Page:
Ha ha yeah I guess so Jon. And I’m sure you’re a stand up guy who loves to read stories about women being assaulted and tortured. I guess we’ve all got our things, but I know which I’d rather be 😂


    • Adam says:

      Hello! I read a lot of extreme horror, so I doubt I’m a prude or a pussy. I just really hated The Slob. Not even from a plot point of view, just in terms of writing. Aron Beauregard’s writing is incredibly, mind-numbingly, tearing-your-hair-out-to-feel-something-ly boring. It’s also hideously misogynistic, as well as homophobic, but if you at least skim-read the review above you’d know that. You know when you can just tell something is done wrong because you’ve seen it done right before? This book is a great example of that. Read something decent. Even Twilight would be better than this. I’ve read quite a lot of disturbing novels in my time, and very few can compare to Aron Beauregard’s work in terms of cliched, low-quality writing.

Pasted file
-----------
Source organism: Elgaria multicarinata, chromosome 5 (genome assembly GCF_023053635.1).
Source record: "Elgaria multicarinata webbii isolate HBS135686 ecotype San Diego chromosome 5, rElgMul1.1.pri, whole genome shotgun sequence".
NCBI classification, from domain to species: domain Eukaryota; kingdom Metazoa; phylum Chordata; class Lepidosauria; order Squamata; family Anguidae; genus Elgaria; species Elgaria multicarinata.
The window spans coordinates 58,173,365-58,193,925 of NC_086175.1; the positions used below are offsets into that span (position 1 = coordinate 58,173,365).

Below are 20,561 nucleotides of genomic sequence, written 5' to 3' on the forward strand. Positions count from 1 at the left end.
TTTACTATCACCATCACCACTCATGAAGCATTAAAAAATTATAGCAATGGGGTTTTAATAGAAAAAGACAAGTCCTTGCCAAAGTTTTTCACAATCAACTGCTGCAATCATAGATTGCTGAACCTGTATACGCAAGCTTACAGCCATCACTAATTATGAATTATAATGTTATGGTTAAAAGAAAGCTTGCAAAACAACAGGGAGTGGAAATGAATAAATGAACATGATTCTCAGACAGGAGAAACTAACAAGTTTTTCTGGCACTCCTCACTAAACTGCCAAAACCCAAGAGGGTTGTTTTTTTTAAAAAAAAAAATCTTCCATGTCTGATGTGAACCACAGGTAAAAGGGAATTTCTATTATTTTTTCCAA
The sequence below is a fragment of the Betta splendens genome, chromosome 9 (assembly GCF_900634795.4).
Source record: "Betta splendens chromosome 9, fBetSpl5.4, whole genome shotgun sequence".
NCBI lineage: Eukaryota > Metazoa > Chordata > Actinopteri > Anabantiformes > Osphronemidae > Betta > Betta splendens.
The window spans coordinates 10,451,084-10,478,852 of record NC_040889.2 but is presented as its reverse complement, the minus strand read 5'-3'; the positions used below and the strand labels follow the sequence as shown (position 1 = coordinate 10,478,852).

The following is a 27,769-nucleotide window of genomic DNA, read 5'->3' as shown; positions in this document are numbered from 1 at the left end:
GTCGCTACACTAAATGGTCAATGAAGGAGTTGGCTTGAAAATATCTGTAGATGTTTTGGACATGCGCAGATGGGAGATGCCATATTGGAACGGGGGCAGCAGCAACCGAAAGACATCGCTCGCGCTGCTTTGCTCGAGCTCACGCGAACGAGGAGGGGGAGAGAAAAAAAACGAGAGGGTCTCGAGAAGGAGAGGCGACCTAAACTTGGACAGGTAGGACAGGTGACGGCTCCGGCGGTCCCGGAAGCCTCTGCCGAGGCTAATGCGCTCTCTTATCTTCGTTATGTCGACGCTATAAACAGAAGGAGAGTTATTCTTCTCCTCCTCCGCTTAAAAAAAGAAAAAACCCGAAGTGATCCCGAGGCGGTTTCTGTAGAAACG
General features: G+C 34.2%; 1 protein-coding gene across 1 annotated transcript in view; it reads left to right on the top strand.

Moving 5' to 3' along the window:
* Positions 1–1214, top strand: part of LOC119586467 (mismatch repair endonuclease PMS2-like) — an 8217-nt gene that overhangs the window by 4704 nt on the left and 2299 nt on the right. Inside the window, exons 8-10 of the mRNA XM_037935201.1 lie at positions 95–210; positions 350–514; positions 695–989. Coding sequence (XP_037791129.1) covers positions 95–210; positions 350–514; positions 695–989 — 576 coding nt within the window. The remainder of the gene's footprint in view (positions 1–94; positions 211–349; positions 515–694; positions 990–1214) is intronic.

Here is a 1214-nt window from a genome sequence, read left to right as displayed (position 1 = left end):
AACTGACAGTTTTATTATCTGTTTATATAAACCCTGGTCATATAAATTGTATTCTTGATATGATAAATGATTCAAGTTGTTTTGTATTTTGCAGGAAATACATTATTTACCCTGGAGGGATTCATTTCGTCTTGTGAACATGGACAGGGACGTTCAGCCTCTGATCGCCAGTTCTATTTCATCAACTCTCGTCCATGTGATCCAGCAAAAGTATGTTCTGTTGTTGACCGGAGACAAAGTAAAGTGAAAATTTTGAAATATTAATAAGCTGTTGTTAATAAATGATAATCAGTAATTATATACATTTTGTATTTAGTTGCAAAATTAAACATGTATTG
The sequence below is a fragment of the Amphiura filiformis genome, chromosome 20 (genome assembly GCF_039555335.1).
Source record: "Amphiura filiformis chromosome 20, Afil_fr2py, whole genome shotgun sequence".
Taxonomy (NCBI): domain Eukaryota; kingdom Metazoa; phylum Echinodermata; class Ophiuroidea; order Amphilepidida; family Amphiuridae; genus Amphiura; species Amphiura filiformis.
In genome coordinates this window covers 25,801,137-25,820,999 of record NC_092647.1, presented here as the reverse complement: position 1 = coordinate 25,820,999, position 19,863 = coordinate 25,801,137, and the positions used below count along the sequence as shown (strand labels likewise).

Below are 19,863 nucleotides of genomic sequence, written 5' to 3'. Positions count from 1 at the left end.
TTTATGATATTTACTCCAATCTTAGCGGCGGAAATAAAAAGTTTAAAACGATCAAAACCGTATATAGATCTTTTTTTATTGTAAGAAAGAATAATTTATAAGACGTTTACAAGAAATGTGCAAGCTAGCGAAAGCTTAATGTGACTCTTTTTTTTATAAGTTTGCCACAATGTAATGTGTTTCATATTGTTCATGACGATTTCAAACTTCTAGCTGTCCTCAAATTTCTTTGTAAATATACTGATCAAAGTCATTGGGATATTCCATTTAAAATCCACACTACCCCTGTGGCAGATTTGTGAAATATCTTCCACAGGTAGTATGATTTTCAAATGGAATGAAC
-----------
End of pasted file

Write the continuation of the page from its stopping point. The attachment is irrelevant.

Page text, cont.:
Liked by 1 person

      • Buddy the BookBot says:

        Very well said! I skim over his writing style because there’s so much else to focus on, but oh god. Thanks for adding your thoughts to the mix Adam!


  2. Rhys says:

    This one comes up in my horror circles so often that I keep thinking ‘hmm maybe I should read it just so I can say I did.’ Thank you for helping me reign that curiosity in lol.

    Liked by 1 person

    • Buddy the BookBot says:

      You are very welcome. I’m curious as you’re deep into horror circles – what would your best recommendations be for my reading list?


  3. Carly says:

    This book isn’t for me, extreme horror really isn’t my thing but to suggest readers of this book need psychiatric help is narrow minded and reductive. By that logic anyone who enjoys horror of any kind could be considered disturbed.
    This book is a work of FICTION, it’s not reality, please don’t confuse the two.

    Liked by 1 person